“Jacobin Pastoral and the Inhuman Trade” – Talk with Amanda Jo Goldstein
When: Monday, April 12, 2021 4:00 pm
Amanda Jo Goldstein, from the University of California, Berkeley, is the Barbara L. Packer guest lecturer in 2020-21. On April 12 she will speak on “Jacobin Pastoral and the Inhuman Trade.”
What conceptions of nature support utopian exercises in “social dreaming”? Motivated in part by the surprising aptitude of earlier modern fiction and science to grasp the logic of sociogenic climate change – a form of causation that caught mainstream modern science by surprise – these lectures explore aspects of poetic thought dismissed as “Utopian” or “Romantic” for espousing the heterodox premise that nature answers to justice, rather than necessity. “Jacobin Pastoral and the Inhuman Trade,” takes up the recurrent fact or fantasy of ecological retribution and its utopian counterpart, ecological jubilee. The purportedly abolitionist propensities of the earth in Erasmus Darwin’s materialist epic of the 1790s enable a reckoning with the silence on the matter of race that has too frequently marked newer materialist and Anthropocene theory.
Amanda Jo Goldstein specialize in Enlightenment and Romantic literature and science, with particular interests in rhetoric and poetics, pre-Darwinian biology, and materialist theories of history, poetry, and nature. Her book, Sweet Science: Romantic Materialism and the New Logics of Life (University of Chicago Press, 2017), shows how writers from William Blake to Goethe, Percy Shelley and the young Karl Marx revived ancient atomist science to argue for poetry as a privileged technique of empirical inquiry, especially when it came to representing the new problem of biological life in its dependency upon broader social and natural histories. The book has been awarded the Kenshur Prize for an outstanding monograph of interest to eighteenth-century scholars and the MLA Prize for a First Book (2018). A new research project takes up the ecology of utopia in the early socialist projects dubbed “Romantic” and “Utopian”; another seeks the poetic and scientific roots of the “new” concepts of biosemiosis and plasticity in the long history of epigenetic neuroscience.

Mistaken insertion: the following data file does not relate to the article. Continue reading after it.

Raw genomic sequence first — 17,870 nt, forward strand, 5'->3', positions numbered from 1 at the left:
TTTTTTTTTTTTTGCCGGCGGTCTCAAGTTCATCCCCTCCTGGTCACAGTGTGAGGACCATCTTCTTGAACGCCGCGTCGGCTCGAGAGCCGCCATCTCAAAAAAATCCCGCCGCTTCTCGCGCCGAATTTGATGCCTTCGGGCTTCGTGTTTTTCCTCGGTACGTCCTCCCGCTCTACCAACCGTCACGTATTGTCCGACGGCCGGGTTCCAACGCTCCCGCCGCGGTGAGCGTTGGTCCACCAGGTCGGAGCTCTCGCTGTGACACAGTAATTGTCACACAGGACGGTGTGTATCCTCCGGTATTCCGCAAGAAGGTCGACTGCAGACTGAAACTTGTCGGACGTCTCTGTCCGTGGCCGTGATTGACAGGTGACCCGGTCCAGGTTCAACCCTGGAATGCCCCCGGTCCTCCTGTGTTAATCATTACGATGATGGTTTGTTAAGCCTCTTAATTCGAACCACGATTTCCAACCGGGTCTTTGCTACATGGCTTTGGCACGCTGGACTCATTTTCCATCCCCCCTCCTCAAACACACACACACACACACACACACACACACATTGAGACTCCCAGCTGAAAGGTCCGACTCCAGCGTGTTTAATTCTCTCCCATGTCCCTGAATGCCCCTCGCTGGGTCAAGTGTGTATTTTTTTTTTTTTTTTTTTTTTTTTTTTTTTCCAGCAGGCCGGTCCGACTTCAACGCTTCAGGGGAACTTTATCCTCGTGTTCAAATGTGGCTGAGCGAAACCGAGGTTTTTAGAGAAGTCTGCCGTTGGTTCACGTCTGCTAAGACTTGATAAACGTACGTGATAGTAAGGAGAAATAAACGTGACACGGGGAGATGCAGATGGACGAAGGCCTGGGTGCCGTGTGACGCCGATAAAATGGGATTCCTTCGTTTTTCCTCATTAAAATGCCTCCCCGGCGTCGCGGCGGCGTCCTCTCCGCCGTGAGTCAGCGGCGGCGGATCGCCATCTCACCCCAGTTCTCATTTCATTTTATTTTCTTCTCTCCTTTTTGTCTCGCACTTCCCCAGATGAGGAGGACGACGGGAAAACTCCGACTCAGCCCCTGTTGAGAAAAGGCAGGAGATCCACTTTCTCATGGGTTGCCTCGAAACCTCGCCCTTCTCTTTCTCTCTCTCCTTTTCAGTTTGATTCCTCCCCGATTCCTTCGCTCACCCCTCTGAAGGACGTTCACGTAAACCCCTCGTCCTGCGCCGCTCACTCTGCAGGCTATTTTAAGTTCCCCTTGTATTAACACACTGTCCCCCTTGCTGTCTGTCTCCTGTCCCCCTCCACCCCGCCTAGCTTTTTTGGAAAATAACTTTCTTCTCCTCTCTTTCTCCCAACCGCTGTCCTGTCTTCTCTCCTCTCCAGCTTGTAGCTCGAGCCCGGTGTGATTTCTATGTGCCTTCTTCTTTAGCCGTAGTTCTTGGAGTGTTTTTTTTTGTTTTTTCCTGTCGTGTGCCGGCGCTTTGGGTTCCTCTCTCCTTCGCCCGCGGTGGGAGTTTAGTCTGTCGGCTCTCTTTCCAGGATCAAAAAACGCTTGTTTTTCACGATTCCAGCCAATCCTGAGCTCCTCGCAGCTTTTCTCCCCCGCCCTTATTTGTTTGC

This series was established in memory of our beloved Emeritus Professor, Barbara Packer. Barbara was not only the most distinguished scholar of Emerson to emerge since the Emersonian revival of the mid-1960s, but she also was a most generous colleague and teacher whose vivid intelligence, warm humor, and true grace were daily gifts to all who knew her. While Barbara’s path-breaking scholarship on Emerson and other nineteenth-century American authors was marked, in the words of her teacher, Harold Bloom, by “a warmth and generosity … unmatched elsewhere,” in Barbara we all encountered “a mind that startled us by its large scope,” to use Emerson’s words. One of a small band of scholars who edited Emerson’s works for Harvard, she wrote the historical introduction to his late work, The Conduct of Life (2007). Her account of the Transcendentalist movement in the Cambridge History of American Literature (1995) was later published as The Transcendentalists (2007), which Joel Myerson has called “the best extended study of Transcendentalism available.” She held a Visiting Professorship at Columbia in 1987 and was a Fellow of the Stanford Center for Advanced Study in the Behavioral Sciences in 1989-90.